Acting National

We live in a federal republic, or so the Federalist Papers tried to persuade those Americans on the fence about adopting the Constitution. Trying to tell the difference between a nation and a federation can be tough. In fact, the Anti-Federalists, those who opposed the slightest hint of political centralization, thought the federalists should really be called “nationalists” because the government they proposed was more national than federal. (A federation recognizes the sovereignty of member states, a nation places the state governments in some subjection to the national government.)

When President Obama issued a executive order recently about bathrooms, you could plausibly argue that the president was acting national. Acting federal might have required working with Congress (with its representatives from the states). Or perhaps the president could have called a governors’ conference.

Because of the confusion surrounding “national” and “federal,” it was heartening to see the NCAA put the national in National Collegiate Athletic Association:

The National Collegiate Athletic Association announced Monday evening that it is moving seven championship events that had been scheduled to take place in North Carolina to other states. The NCAA cited North Carolina’s antigay law, which bars all local laws that protect people from discrimination based on sexual orientation, and the ban on transgender people using state organizations’ bathrooms that reflect their identities.

No ambiguity there. The national body rules what the local bodies may or may not do.

Washington D.C. still wrestles with the ambiguity. After all, it is the United States of America not United State of America (that would be redundant).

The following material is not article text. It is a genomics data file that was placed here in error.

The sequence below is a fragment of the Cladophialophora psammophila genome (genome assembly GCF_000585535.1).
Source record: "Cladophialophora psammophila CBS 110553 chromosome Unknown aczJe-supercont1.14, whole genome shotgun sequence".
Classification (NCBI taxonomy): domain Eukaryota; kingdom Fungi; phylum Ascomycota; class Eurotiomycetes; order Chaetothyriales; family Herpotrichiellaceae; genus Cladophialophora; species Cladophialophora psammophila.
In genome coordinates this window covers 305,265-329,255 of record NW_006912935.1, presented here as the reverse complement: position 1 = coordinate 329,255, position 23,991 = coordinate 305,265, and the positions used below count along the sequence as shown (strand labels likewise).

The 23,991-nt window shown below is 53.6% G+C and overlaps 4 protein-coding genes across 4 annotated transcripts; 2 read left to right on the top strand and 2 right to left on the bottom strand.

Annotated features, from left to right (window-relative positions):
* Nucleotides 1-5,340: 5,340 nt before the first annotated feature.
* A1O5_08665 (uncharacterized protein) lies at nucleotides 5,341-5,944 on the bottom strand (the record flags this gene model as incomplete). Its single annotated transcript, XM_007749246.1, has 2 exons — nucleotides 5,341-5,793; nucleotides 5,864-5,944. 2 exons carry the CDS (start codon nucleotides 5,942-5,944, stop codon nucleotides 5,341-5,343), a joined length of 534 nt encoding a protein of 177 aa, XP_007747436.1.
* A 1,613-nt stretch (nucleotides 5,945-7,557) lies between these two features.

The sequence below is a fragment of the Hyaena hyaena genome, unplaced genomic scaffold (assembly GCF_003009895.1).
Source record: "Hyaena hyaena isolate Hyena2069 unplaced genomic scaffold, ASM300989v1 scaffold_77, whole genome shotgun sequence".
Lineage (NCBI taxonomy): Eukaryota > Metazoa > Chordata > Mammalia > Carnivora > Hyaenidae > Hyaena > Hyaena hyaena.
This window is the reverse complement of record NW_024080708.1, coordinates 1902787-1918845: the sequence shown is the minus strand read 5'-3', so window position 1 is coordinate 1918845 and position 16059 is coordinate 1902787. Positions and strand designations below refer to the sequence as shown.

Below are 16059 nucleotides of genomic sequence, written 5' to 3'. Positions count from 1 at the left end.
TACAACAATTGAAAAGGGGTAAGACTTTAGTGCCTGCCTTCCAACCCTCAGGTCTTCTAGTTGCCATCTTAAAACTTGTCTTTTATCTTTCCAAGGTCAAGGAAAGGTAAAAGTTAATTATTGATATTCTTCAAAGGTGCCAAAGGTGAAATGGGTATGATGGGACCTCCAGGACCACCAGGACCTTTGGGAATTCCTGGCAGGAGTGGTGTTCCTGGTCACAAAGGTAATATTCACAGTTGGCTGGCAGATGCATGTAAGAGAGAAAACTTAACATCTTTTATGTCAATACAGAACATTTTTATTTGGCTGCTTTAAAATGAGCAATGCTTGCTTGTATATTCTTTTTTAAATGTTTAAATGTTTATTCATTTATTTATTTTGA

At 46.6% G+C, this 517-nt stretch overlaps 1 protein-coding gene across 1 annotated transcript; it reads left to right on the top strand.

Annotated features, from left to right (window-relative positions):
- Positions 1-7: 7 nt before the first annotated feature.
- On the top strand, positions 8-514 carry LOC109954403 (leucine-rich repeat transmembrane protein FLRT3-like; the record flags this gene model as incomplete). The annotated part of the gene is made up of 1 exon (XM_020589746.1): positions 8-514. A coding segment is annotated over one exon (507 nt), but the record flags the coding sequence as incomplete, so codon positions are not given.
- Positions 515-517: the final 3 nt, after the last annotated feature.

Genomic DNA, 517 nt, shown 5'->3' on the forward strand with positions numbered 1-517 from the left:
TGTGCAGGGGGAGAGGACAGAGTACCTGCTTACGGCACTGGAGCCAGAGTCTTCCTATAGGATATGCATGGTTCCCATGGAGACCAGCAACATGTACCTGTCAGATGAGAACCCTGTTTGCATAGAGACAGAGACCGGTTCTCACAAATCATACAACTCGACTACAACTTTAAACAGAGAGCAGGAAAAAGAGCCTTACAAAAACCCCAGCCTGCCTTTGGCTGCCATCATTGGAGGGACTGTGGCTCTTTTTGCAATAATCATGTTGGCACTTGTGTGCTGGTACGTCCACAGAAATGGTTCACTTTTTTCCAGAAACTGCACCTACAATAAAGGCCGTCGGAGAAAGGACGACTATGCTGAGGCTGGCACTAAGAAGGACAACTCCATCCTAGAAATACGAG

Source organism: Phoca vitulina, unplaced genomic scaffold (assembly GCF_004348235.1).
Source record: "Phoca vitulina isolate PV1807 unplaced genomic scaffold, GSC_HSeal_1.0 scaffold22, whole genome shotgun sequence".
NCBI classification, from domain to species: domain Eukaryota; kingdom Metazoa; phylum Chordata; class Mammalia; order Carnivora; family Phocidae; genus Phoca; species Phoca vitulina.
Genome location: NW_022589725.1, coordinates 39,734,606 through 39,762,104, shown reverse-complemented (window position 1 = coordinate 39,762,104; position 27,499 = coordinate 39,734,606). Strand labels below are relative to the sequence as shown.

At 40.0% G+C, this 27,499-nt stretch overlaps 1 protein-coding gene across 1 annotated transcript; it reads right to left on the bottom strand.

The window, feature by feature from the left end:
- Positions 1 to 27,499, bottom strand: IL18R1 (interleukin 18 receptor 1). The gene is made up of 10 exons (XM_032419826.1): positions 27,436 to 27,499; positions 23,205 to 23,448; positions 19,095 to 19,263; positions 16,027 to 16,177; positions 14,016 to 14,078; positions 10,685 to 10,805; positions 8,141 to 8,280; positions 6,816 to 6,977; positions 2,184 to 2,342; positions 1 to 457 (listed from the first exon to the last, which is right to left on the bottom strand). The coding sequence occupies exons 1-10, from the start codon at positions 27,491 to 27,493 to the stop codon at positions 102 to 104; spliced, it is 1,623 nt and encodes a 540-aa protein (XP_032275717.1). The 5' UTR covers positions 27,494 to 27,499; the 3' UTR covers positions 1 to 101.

Sanctification NCAA-Style

The deity of American athletics, also known as the NCAA, has decided to lift some of the restrictions on Penn State football:

George Mitchell, the former U.S. senator who is now Penn State’s independent athletics integrity monitor (a position created after the scandal to improve campus sports culture), said that after his first annual review of Penn State’s progress he determined the NCAA should “recognize and reward” the administration’s “good-faith effort” to change.

At Mitchell’s suggestion, the NCAA Executive Committee and the Big Ten Conference agreed to restore the scholarships that were revoked in response to last year’s Freeh Report. The findings of former FBI director Louis J. Freeh detailed the cultural and administrative failings that helped enable Sandusky to use his status as a former coach to rape children for years, sometimes on university property.

Initially, the NCAA said Penn State could award just 65 total football scholarships per year through 2017-18, significantly fewer than the 85 that programs at its level are used to handing out. But now, Penn State will receive an additional five scholarships each year through 2016-17. So essentially, the NCAA returned 20 scholarships it had taken away.

“This action provides an opportunity to recognize Penn State’s significant momentum, while also providing additional opportunities for student-athletes,” said Nathan Hatch, chair of the Division I Board of Directors and president of Wake Forest University.

(Yes, that Nathan Hatch.)

This makes me wonder if that Penn State stays on the course of institutional sanctification, will the NCAA reward Coach Bill O’Brien with W’s from their treasury of victories? They have 111 at their disposal.

Why the NBA is Unwatchable

A meeting of a Presbyterian conclave (actually a standing committee of the OPC General Assembly) back the capital of American Presbyterianism (actually a suburb) has afforded (all about) me the opportunity to catch up on the media. The flights from Detroit to Philadelphia were either too expensive or too long so I decided to drive. On the trip East I listened to a discussion of the papacy on On Point that gave voice to Roman Catholics in the U.S. seldom heard at the Callers. On the drive back I listened to a great interview with Scott Manetsch about his new book on the Company of Pastors in Geneva.

The trip tonight placed (all about) me in a town outside Cleveland. The Cavs’ game against the Heat was televised locally. This was a contest that gave the Cleveland franchise a chance to pay back Lebron James if the lowly Cavs could rise up and end the Heat’s winning streak. I don’t watch televised sports much anymore but I warmed up to the idea of watching an upset. When the Cavs went up by 27 in the first half, I thought my joy might be complete.